Why does one feel so deeply those things that others seem to not feel at all, and, conversely, why do those things which cut others to the marrow easily glance from one’s skin? What makes this dichotomous relationship in the depth of emotion in similar beings? One who cries while the other laughs and one who stands fearlessly against the hordes of hell while another frees from angelic apparitions? What possible reasoning could be inferred from this diversity of personality? Should not that which instills response of one nature not always illicit that same response? Why should the same stimuli cause a person to scream in terror and a different person to laugh with glee?
Perhaps this dichotomy stems from the experiences that each individual brings into any encounter. One who has been bitten by a snake can not be expected to react the same to the creature as one who had never seen the slithering creature. But experience alone can not bridge that chasm between the two polar opposite responses. Nor can religion, education, training, or predetermination fully explore the predilection of ones psyche towards response.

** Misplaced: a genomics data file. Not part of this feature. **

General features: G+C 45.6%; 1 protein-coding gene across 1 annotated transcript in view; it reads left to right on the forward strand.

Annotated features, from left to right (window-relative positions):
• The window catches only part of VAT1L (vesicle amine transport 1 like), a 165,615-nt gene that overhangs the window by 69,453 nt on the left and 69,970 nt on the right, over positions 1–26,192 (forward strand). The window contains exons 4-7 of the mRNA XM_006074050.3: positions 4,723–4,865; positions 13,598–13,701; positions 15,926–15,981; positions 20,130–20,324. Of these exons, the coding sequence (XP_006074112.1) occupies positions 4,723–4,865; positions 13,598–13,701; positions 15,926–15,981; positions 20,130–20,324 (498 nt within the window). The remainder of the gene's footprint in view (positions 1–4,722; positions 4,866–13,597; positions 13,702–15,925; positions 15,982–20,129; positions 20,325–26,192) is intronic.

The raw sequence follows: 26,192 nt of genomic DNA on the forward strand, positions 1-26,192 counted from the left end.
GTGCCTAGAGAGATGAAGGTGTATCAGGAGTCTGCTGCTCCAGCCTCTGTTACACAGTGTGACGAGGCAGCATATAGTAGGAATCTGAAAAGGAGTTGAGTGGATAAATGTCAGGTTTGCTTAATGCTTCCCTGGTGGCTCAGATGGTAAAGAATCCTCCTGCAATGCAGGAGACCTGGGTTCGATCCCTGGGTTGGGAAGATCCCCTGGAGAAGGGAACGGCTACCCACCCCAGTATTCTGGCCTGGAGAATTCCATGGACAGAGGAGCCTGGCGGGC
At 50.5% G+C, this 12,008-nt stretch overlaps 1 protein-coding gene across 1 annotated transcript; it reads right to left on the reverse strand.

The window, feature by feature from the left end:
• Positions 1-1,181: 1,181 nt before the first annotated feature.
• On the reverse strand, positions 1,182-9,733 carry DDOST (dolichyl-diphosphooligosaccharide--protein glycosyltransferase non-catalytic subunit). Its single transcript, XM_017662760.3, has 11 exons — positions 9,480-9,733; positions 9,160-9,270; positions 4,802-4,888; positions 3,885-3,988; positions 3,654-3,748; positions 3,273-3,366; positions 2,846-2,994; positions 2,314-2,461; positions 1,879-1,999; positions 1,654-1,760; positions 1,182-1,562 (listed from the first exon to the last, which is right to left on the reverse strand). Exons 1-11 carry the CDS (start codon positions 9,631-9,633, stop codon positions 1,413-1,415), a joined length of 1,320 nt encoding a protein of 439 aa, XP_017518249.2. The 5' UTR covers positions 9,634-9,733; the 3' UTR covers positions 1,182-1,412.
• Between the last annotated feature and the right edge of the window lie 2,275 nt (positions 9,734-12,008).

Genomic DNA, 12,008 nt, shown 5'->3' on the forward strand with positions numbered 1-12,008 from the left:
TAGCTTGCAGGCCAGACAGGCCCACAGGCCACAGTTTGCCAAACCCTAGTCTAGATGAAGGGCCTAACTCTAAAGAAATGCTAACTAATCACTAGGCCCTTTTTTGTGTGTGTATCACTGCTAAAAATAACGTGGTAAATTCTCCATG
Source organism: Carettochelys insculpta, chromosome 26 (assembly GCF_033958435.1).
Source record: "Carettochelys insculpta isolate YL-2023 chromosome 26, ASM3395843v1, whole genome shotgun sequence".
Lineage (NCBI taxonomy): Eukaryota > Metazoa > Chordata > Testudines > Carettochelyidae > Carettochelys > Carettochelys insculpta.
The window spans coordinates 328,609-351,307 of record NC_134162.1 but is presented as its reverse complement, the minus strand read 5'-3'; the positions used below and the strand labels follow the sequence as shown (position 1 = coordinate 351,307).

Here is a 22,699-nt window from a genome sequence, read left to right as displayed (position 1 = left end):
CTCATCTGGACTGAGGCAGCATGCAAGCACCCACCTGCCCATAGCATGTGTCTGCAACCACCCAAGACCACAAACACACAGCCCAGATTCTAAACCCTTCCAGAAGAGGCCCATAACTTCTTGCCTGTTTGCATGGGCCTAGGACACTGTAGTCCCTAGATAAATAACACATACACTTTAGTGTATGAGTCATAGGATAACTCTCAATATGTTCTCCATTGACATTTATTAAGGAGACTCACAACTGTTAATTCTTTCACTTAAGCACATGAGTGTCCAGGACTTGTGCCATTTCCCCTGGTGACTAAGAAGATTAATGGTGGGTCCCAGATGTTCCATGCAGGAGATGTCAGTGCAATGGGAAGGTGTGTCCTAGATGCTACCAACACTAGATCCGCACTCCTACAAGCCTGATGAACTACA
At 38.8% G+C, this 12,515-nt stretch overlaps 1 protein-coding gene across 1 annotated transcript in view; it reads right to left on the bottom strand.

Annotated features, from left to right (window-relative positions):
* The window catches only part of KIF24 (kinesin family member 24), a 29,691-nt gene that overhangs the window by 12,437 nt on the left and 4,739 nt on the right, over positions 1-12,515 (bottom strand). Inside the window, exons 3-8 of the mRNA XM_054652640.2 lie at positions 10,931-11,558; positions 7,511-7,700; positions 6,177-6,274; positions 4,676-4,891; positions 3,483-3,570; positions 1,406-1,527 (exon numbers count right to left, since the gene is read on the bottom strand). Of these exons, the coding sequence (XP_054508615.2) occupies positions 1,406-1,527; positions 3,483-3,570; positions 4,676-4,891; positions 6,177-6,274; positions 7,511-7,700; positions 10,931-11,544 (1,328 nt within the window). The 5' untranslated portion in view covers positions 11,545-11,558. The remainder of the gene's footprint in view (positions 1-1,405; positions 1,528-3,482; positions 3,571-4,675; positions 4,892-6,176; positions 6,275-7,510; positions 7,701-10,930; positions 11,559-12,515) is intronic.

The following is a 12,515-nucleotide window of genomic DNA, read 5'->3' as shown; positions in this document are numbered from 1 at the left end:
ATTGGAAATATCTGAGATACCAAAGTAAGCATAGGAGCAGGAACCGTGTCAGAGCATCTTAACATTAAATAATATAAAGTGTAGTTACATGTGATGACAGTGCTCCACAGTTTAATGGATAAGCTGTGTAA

I submit the following pontification of the dilemma. Perhaps these variances are no more than mere differences in perspective. That the differences between response to a catalyst is the viewpoint that the sum total of a persons life causes them to imbue to each stimulus of circumstance. That emotional response is more logical than given credit. Perchance then all of emotion can be borne on the shoulders of reason and insight. Or more likely emotional response is just that – emotion – and not subject to the vagaries of explanation.